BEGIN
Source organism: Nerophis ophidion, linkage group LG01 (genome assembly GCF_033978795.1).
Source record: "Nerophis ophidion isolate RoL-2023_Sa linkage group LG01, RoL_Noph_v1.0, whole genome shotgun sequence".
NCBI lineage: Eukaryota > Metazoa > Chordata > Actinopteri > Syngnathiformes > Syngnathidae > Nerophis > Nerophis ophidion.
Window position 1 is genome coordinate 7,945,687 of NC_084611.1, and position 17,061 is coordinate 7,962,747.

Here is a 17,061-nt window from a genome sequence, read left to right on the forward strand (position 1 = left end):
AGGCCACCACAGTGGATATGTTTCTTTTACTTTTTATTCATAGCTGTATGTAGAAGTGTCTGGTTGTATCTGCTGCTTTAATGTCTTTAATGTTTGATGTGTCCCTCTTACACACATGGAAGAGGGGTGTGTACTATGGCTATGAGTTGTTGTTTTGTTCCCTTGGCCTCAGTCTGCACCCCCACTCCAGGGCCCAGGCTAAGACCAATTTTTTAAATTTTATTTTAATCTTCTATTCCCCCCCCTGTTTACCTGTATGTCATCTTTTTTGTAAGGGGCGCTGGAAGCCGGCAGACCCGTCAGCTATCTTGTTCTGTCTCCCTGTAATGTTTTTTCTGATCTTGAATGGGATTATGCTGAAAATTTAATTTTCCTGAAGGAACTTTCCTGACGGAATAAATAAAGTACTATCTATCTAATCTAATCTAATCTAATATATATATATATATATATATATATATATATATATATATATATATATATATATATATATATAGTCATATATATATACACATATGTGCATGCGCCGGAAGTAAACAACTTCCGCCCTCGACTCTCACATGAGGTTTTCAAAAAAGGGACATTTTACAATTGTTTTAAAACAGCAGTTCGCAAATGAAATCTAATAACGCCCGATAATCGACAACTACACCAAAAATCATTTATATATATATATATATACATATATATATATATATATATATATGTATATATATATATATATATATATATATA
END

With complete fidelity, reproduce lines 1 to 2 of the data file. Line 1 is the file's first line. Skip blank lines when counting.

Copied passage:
Source organism: Nerophis ophidion, linkage group LG01 (genome assembly GCF_033978795.1).
Source record: "Nerophis ophidion isolate RoL-2023_Sa linkage group LG01, RoL_Noph_v1.0, whole genome shotgun sequence".